PerspectiveInfectious Disease

Pathogen Microevolution in High Resolution

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Science Translational Medicine  27 Jan 2010:
Vol. 2, Issue 16, pp. 16ps4
DOI: 10.1126/scitranslmed.3000713

Figures

  • Fig. 1. Phylogeography of methicillin-resistant S. aureus strain ST239.

    A map showing the geographical spread of MRSA ST239 as deduced by Harris et al. (6).

    CREDIT: C. BICKEL/SCIENCE TRANSLATIONAL MEDICINE
  • Fig. 2. Bidimensional model of a microbial pathogen variome.

    The variome of S. aureus and other pathogens can be conceptualized in a bidimensional architecture consisting of vertical and horizontal gene pools. The central cylinder represents the core genome and its somehow steady temporal evolution. Phylogenies and typing methods based on core genome elements (for example, restriction fragment length polymorphism and MLST) reflect only the vertical evolution of the species, whereas elements of the accessory genomes (green halo) can produce more rapid evolutionary leaps via horizontal gene transfer. Both genomic dimensions need to be taken into consideration to produce accurate, clinically relevant phylogenies. Arrows reflect continuous bidirectional genetic exchange between the core and accessory gene pools.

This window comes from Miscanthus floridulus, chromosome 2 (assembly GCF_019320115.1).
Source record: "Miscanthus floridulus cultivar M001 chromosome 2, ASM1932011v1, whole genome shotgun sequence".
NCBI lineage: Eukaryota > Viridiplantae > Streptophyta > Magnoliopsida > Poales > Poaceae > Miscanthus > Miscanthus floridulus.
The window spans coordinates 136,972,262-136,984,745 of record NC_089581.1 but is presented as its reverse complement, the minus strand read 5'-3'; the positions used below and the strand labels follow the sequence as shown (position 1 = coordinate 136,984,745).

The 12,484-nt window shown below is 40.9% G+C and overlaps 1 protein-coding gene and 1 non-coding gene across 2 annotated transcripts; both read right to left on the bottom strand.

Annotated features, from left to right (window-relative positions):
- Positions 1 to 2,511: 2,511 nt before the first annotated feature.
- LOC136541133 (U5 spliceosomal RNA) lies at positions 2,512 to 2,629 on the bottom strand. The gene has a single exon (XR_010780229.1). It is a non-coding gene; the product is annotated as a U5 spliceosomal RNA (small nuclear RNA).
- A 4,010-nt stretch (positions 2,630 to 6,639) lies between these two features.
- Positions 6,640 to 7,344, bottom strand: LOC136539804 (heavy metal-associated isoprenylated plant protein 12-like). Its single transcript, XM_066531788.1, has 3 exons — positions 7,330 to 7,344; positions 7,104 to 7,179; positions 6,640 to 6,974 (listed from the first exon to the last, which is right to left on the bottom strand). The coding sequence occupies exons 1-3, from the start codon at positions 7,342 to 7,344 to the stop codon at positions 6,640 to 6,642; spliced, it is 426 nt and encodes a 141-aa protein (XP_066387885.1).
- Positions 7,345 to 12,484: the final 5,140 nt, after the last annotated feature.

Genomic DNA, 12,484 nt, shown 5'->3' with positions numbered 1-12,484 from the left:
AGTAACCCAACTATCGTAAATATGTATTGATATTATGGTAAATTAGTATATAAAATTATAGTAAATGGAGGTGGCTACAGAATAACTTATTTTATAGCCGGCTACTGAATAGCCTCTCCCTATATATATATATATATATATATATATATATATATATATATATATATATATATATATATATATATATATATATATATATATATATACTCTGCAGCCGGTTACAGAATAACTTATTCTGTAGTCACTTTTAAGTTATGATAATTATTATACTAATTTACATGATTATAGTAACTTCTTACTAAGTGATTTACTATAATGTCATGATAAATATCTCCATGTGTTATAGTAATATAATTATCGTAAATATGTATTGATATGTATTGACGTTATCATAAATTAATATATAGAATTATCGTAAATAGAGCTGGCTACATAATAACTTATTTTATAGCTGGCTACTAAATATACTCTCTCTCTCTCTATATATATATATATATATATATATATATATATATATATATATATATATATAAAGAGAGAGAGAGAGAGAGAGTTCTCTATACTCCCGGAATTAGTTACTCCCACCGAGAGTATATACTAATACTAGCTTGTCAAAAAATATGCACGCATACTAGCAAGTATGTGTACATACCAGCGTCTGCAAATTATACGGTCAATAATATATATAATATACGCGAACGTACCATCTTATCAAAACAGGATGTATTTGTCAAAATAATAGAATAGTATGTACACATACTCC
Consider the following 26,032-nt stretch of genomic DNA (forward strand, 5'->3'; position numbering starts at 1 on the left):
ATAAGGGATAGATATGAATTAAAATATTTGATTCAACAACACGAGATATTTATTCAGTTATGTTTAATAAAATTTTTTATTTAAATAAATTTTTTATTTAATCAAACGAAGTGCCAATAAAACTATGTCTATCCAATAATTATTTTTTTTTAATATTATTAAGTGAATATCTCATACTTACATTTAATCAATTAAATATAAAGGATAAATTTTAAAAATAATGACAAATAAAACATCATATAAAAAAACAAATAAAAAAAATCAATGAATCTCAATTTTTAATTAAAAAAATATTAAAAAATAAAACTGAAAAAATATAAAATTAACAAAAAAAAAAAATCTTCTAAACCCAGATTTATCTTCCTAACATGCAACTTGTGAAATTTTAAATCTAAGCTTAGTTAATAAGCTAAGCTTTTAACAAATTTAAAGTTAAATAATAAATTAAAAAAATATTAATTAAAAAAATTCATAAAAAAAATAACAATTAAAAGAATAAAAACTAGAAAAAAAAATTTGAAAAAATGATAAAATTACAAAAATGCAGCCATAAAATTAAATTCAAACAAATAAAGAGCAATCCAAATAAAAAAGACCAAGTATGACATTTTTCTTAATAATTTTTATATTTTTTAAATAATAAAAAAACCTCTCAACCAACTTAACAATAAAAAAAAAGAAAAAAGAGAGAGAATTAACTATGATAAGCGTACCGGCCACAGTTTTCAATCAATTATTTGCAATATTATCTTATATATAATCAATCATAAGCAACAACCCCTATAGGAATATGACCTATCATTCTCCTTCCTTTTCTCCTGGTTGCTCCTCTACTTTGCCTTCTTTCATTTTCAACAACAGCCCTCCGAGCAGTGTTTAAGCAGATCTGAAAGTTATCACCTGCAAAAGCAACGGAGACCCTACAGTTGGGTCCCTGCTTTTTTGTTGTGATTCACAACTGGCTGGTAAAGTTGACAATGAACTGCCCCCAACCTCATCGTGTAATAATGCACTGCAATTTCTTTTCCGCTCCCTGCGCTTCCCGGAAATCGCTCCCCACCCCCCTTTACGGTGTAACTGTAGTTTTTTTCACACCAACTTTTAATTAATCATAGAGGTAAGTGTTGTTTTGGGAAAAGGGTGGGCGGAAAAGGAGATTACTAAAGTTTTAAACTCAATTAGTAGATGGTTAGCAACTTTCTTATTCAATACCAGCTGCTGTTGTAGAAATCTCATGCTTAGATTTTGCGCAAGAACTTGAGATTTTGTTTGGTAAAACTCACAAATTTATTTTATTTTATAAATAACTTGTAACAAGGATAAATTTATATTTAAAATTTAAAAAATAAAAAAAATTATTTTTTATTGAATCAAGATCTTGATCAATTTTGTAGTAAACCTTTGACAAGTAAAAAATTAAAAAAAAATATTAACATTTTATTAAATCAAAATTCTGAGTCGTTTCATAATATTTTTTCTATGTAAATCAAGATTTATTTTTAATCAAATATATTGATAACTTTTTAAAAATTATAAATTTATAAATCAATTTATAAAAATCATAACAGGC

CREDIT: C. BICKEL/SCIENCE TRANSLATIONAL MEDICINE

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